In the lungs, oxygen and carbon dioxide pass through cell membranes by diffusion. Which row is correct? enter image description here

The correct answer is D, but I think it should be B. I can only think about three layers as maximum which are; epithelium of alveolus, endothelium of capillaries and the membrane of red blood cell. I don't know what are remainings.

Any help would be much appreciated!

  • 1
    $\begingroup$ Assuming that user24284 /Jam's answer is the correct way to think about it (I think it is), the question is a bit ambiguous. We don't know where to stop: should we track O2 until it reaches blood? or the final destination cells (where O2 is actually consumed)? In the latter case, the correct answer is not actually more than 5, since the oxygen also has to exit the erythrocyte (+1), enter the destination cell (+1), cross mitochondrial membranes... $\endgroup$
    – Mowgli
    Commented Dec 12, 2018 at 2:47
  • $\begingroup$ This looks like a homework question. $\endgroup$
    – mathlander
    Commented Apr 27, 2023 at 3:28

1 Answer 1


Oxigen goes from the alveolar's lumen to the cytoplasm of the erythrocyte, and that's 5 membranes:

  • the "top" of the alveolar epithelial cell
  • the "bottom" of such cell
  • the "top" of the endothelial cell (capillary)
  • the "bottom" of such cell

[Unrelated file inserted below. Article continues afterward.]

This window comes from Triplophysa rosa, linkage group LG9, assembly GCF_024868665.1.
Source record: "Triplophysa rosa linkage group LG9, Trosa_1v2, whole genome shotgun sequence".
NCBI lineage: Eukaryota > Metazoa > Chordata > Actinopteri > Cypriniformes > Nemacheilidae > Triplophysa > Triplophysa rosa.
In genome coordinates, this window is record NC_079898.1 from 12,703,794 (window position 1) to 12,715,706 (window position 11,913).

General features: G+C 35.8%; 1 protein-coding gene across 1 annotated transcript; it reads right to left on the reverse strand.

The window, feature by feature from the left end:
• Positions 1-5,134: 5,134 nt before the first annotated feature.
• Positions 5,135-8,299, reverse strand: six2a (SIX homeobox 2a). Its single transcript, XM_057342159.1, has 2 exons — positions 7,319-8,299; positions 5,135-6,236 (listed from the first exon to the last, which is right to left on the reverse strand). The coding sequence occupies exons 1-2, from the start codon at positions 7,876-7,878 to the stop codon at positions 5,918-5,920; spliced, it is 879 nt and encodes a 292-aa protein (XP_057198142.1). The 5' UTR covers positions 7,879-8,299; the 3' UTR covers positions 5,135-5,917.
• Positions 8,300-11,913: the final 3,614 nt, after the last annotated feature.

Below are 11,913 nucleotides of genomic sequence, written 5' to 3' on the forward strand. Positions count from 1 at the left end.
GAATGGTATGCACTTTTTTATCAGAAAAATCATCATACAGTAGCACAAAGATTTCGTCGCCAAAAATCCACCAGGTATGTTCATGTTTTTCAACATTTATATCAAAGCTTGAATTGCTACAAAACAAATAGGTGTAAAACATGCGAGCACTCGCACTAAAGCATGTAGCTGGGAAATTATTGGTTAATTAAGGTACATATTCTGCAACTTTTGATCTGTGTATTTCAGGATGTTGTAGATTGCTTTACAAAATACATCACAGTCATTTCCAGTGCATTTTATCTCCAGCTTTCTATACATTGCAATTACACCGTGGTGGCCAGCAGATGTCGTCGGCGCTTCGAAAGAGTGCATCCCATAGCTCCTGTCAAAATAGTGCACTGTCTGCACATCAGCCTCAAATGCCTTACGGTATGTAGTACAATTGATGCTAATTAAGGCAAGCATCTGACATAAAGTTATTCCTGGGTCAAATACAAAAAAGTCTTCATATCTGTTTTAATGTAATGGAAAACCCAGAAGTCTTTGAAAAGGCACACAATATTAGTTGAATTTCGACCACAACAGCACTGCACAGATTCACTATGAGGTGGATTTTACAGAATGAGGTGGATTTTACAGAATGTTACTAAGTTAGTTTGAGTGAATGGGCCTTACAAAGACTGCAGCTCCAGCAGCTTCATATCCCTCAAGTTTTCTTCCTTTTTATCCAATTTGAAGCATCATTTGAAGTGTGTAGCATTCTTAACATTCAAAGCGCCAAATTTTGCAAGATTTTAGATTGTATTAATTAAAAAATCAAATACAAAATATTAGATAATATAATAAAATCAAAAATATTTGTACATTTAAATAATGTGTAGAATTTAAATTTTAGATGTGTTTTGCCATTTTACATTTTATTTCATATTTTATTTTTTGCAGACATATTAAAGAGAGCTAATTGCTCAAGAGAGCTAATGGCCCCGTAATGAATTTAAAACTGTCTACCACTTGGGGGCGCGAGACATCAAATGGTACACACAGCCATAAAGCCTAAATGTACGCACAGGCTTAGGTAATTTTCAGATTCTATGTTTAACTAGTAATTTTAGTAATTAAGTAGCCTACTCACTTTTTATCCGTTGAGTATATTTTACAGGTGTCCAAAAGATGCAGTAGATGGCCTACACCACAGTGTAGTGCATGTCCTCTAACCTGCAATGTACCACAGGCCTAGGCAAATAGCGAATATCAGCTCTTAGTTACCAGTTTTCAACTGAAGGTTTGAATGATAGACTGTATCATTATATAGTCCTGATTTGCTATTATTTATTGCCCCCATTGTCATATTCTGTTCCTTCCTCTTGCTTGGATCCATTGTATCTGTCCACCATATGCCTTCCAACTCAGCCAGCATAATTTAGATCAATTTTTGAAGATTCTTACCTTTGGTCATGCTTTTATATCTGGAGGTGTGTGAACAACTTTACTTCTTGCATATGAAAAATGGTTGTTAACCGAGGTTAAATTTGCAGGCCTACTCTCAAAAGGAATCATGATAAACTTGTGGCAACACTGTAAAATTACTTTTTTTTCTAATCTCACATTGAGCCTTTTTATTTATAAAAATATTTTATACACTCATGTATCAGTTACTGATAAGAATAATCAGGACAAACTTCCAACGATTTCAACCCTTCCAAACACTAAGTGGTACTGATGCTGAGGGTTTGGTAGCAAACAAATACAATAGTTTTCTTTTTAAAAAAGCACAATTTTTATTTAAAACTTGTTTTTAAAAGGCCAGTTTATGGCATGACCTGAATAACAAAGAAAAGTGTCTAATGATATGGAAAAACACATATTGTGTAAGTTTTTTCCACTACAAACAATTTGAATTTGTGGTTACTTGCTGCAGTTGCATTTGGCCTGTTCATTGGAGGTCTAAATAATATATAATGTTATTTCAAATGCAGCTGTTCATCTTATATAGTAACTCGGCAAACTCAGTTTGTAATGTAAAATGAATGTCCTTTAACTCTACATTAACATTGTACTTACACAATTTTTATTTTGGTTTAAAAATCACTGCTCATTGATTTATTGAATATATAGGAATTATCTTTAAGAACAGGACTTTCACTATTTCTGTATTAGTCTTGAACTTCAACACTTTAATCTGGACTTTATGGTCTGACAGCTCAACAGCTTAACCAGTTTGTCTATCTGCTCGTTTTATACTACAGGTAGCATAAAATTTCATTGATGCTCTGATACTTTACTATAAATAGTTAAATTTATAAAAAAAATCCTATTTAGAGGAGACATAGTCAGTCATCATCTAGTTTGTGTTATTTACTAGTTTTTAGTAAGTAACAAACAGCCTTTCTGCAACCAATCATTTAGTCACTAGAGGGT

• the erythrocyte membrane

You got all the cells right, but your only problem was this: oxygen diffuses through the cell membrane entering the cell, moves through the cytoplasm, and diffuses through the membrane again exiting the cell. So, for each cell, you have to count 2 membranes. For the last one, the erythrocyte, you have only 1 membrane (because it is $\ce{O2}$ final destination).

For the $\ce{CO2}$ the situation is a little bit more tricky. We have the same 4 membranes (2x epithelial cell and 2x capillary), but $\ce{CO2}$ can come from 2 locations:

  • from the erythrocyte, where it is formed from $\ce{H2CO3}$ (by the reaction $\ce{H2CO3 -> H2O + CO2}$) or released from the N-terminal group of proteins, like haemoglobin (where it has previously bound)
  • from the plasma (around 9% of the $\ce{CO2}$).

In the first case we have 5 membranes, and in the second case just 4.

So, the correct answer is D.


You must log in to answer this question.

Not the answer you're looking for? Browse other questions tagged .